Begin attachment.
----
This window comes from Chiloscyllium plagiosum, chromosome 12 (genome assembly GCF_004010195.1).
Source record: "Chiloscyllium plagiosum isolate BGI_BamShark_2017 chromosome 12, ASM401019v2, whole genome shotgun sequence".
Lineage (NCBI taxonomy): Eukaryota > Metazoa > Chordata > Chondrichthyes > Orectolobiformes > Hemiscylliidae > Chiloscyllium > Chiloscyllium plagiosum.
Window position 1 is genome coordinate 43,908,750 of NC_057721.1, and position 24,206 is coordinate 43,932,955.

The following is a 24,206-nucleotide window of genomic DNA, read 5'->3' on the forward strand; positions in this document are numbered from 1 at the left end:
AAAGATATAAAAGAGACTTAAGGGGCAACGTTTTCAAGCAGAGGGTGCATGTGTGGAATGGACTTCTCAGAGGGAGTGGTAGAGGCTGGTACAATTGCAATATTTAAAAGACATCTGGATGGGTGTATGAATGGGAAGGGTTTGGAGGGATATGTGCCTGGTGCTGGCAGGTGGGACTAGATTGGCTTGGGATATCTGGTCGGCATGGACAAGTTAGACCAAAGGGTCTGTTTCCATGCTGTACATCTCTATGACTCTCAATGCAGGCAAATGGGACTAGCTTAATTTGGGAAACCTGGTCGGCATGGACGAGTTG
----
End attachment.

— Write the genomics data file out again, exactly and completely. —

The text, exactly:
This window comes from Chiloscyllium plagiosum, chromosome 12 (genome assembly GCF_004010195.1).
Source record: "Chiloscyllium plagiosum isolate BGI_BamShark_2017 chromosome 12, ASM401019v2, whole genome shotgun sequence".
Lineage (NCBI taxonomy): Eukaryota > Metazoa > Chordata > Chondrichthyes > Orectolobiformes > Hemiscylliidae > Chiloscyllium > Chiloscyllium plagiosum.
Window position 1 is genome coordinate 43,908,750 of NC_057721.1, and position 24,206 is coordinate 43,932,955.

The following is a 24,206-nucleotide window of genomic DNA, read 5'->3' on the forward strand; positions in this document are numbered from 1 at the left end:
AAAGATATAAAAGAGACTTAAGGGGCAACGTTTTCAAGCAGAGGGTGCATGTGTGGAATGGACTTCTCAGAGGGAGTGGTAGAGGCTGGTACAATTGCAATATTTAAAAGACATCTGGATGGGTGTATGAATGGGAAGGGTTTGGAGGGATATGTGCCTGGTGCTGGCAGGTGGGACTAGATTGGCTTGGGATATCTGGTCGGCATGGACAAGTTAGACCAAAGGGTCTGTTTCCATGCTGTACATCTCTATGACTCTCAATGCAGGCAAATGGGACTAGCTTAATTTGGGAAACCTGGTCGGCATGGACGAGTTG